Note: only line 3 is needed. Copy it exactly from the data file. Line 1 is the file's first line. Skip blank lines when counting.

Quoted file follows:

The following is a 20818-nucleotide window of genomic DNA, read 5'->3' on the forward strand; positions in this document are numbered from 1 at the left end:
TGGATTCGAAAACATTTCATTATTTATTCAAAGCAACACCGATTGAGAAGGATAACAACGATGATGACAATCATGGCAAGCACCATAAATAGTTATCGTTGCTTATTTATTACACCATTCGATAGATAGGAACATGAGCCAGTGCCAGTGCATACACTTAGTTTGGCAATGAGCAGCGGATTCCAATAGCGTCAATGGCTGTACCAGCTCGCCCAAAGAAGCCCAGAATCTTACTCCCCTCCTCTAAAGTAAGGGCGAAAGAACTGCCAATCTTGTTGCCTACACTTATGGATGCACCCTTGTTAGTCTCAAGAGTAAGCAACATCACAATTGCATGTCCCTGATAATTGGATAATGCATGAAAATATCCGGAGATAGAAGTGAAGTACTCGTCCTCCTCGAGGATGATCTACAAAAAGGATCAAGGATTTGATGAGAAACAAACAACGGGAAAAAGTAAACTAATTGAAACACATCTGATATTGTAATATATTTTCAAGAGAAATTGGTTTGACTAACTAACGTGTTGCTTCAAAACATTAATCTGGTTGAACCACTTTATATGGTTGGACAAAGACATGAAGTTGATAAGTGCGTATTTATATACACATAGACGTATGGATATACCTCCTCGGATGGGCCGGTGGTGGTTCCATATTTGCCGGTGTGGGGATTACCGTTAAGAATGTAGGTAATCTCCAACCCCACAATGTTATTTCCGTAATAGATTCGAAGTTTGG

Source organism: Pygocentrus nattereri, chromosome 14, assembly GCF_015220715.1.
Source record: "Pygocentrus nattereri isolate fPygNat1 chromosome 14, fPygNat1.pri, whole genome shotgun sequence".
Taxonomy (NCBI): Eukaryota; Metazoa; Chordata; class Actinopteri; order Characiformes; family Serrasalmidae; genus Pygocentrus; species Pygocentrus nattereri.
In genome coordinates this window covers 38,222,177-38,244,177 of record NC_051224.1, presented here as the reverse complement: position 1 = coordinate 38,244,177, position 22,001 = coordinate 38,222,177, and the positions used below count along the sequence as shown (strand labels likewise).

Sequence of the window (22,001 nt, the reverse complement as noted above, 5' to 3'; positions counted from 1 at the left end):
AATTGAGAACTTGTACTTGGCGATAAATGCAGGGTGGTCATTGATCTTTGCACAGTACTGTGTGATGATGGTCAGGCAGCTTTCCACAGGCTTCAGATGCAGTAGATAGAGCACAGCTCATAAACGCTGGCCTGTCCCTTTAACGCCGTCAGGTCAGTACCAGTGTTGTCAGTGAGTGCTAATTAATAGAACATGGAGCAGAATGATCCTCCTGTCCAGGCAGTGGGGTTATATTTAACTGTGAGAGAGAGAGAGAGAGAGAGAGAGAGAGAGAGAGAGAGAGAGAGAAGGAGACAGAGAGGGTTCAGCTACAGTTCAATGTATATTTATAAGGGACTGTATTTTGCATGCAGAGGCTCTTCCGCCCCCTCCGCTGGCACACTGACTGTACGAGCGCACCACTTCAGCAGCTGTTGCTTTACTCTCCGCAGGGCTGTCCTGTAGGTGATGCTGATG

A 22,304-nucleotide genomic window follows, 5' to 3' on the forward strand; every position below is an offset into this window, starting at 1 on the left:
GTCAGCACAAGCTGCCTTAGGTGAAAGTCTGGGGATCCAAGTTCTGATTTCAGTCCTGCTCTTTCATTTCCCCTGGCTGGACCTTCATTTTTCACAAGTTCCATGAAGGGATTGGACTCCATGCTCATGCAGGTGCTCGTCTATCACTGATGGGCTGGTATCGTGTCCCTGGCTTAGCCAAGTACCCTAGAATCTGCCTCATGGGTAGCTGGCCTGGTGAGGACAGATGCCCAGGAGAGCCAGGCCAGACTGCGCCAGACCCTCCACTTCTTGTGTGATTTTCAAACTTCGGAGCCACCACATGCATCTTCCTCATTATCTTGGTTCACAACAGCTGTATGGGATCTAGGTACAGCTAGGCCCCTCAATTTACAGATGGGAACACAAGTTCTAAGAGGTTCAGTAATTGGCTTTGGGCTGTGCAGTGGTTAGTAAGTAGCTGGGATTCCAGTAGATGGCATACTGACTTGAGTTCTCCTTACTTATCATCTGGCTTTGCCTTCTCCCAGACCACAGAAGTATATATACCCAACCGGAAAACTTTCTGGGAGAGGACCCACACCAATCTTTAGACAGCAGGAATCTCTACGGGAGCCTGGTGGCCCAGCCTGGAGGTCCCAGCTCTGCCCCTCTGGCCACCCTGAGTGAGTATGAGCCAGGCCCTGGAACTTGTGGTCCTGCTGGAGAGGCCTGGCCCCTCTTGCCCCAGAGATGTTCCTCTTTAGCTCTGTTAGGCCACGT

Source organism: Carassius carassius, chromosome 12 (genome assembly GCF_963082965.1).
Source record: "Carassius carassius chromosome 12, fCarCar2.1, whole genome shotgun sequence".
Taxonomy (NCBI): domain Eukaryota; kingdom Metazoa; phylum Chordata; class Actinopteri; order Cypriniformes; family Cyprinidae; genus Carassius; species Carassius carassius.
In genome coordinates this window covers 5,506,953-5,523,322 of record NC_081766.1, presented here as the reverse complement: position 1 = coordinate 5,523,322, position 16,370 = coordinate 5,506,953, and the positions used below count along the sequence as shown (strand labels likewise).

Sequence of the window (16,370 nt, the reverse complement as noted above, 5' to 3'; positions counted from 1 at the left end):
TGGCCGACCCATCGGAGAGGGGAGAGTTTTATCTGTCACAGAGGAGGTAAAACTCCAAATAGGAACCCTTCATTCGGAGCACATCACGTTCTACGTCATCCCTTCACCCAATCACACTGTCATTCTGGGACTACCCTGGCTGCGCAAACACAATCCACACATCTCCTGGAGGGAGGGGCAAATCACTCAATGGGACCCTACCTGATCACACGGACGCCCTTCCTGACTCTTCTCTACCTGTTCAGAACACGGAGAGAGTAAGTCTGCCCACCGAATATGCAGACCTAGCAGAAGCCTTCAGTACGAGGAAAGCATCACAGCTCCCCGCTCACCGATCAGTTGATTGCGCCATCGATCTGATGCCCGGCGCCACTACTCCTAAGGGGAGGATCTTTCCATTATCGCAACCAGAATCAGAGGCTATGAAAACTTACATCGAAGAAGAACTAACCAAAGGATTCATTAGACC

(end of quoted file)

Source organism: Pygocentrus nattereri, chromosome 14, assembly GCF_015220715.1.